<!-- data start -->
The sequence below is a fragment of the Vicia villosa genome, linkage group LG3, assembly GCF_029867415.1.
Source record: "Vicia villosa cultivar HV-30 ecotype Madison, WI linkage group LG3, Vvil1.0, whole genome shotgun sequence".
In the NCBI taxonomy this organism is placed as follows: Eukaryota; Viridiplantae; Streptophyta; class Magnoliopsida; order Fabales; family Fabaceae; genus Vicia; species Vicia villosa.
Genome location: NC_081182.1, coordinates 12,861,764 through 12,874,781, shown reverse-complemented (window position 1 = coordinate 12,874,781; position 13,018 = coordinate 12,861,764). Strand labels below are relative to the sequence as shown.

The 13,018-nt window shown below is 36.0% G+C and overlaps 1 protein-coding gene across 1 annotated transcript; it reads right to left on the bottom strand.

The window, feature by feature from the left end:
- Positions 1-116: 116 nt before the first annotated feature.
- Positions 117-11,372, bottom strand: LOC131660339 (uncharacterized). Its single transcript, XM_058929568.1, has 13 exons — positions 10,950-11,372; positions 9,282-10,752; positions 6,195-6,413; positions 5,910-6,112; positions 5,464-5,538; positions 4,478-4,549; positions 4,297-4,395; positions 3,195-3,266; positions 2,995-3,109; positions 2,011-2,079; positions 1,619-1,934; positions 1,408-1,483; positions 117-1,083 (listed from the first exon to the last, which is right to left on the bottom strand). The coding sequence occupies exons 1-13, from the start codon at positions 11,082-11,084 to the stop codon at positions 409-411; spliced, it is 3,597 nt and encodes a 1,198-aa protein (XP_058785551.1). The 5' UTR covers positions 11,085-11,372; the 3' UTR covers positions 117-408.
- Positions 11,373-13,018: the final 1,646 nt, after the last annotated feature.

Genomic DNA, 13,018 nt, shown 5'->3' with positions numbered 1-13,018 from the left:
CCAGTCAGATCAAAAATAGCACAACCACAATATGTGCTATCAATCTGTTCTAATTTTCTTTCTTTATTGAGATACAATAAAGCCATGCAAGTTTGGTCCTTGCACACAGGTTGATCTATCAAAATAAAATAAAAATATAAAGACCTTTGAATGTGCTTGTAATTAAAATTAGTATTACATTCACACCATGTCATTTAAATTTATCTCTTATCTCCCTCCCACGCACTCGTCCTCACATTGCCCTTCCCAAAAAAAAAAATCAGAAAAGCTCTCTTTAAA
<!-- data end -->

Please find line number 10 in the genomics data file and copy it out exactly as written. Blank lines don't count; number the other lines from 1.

Genomic DNA, 13,018 nt, shown 5'->3' with positions numbered 1-13,018 from the left: